How to get your students to tell better stories…

First things first.

In education, we need to slow down with our expectations about students as writers.

Before you click away, stay with me for one more minute.

Don’t get me wrong. I am not saying stop teaching writing or something crazy like that. I am saying something a little less dramatic, and here it is: We need to encourage our students to tell stories.

Of course, we should have our students writing and sharing their stories, but we need to be aware of oral language development first. There is a simple rule: students will learn to listen to stories and talk out their stories before they ever learn to read or write them.

On the surface, that makes sense… right?

No one is expecting a 3 year old to write a novel, however, we start to see the rigor and expectation of writing creep down to lower grades in ways that maybe it shouldn’t.

Maybe we should encourage verbal storytelling for a long time. A really long time…The reason being is our students can become good communicators. Maybe this would cut down on the “ums” and “ahs” that pepper the speaking of young adults today. Maybe encouraging verbal storytelling would help to clarify the message of some of our young storytellers. We want to scaffold and give them support while learning, however, it is also desirable to get them to practice and try their craft independently. Verbal storytelling allows students to do just that.

Historically, the requirement for people to be good orators was essential. Today, I think it’s less important. It would appear that speaking is down in the doldrums with listening because writing and reading have been elevated. While a sound mantra in education is to “wait,” because things will change soon enough we need to be aware of the importance of oral language. These days, it is about the sound bite and reading the crawl along the screen. It’s about reading between the lines instead of someone being clear.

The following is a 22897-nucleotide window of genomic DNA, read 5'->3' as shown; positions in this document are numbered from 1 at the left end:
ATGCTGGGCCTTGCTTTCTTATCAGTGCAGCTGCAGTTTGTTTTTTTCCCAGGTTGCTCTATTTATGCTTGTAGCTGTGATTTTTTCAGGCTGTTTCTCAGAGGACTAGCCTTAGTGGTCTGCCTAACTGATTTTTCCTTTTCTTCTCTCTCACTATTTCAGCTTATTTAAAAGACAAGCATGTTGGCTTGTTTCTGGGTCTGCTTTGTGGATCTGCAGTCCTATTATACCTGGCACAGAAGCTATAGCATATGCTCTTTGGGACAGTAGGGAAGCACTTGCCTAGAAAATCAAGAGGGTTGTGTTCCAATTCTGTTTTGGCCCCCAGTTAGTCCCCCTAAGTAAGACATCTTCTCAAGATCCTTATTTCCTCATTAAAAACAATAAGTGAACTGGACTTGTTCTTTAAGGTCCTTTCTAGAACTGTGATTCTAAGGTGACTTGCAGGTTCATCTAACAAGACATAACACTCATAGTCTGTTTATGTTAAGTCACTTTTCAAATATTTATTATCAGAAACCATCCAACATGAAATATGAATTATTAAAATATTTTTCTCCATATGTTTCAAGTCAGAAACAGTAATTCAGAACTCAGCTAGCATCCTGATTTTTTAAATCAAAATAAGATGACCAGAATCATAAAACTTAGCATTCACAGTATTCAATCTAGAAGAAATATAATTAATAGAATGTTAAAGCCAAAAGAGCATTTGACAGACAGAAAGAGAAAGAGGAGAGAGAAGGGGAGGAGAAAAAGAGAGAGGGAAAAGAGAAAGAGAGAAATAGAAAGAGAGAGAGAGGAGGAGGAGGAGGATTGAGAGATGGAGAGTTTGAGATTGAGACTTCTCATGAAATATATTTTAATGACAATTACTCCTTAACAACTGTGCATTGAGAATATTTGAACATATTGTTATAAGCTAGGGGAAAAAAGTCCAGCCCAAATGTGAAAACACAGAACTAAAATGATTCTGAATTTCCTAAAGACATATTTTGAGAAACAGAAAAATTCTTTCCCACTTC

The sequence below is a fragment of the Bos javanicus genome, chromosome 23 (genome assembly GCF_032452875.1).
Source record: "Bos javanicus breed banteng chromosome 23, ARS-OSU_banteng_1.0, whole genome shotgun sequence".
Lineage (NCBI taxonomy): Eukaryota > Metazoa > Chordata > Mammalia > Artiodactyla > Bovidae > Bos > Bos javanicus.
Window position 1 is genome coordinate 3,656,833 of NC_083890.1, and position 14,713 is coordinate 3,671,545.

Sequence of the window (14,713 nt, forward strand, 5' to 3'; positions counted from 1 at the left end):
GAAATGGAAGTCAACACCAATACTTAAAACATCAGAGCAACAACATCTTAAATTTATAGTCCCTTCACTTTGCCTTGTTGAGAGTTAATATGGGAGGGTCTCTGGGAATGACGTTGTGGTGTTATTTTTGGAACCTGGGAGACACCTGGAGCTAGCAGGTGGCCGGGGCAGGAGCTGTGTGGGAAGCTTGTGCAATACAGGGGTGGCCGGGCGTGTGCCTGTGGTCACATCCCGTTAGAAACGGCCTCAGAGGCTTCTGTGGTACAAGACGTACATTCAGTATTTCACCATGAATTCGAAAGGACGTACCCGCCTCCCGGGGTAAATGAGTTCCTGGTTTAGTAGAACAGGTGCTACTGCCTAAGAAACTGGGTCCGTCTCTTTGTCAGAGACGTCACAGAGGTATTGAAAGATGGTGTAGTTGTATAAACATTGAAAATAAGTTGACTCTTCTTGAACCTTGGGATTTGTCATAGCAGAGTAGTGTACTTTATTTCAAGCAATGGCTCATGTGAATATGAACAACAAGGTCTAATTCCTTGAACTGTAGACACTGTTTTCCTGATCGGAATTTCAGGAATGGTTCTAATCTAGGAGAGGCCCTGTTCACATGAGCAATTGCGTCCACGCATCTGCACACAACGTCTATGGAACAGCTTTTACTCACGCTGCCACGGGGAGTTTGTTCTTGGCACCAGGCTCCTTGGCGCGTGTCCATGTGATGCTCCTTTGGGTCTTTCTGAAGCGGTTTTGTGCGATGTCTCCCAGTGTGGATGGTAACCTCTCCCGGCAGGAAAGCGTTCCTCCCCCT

The way we teach our students is the way they will perceive the world. If we put less emphasis on verbal storytelling we might lose (part) of the culture that has brought us this far on Earth.

I shared a great document below for encouraging storytelling in my students. We will typically share this out on a number of occasions:

  • after the weekend
  • after a holiday
  • after a missed school day (snow, bad weather)
  • after a student’s vacation
  • after a school event

These might seem simple at first, but when we “just” ask our students to talk about their weekends, we might not get the whole story.

This kind of visual support helps students in 2 ways: one, we are defining the amount of information we are asking for; two, we are giving them “transition” words to help with putting the story together.

Defining the amount of information is helpful because it allows our students to know that there is an end in sight. It’s not an open ended task that has no end, asking for 5 (or less) aspects of a weekend keeps enough structure that allows our students to share information

Transition words are crucial for having students be able to convey their message smoothly. Sequencing a story with first, next, and last is helpful but some of the other transitions add more sophistication to a student’s message.


Storytelling Visual Organizer

Typically, when working through this document with students I will encourage them to pick out transition words. From there, I will jot a single word in each box as they share a story (remember, it’s not so much about the writing as it is about sharing the story!). As students get older and more independent, I will ask them to jot their word or 2 and then elaborate on their own.

I find that different students will pick out different words and that leads to interesting conversations about word choice and how a story “flows.”

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Helping kids communicate is my day job. Wading through my thoughts to get them out here.

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Dan Fitch

Dan Fitch

Helping kids communicate is my day job. Wading through my thoughts to get them out here.

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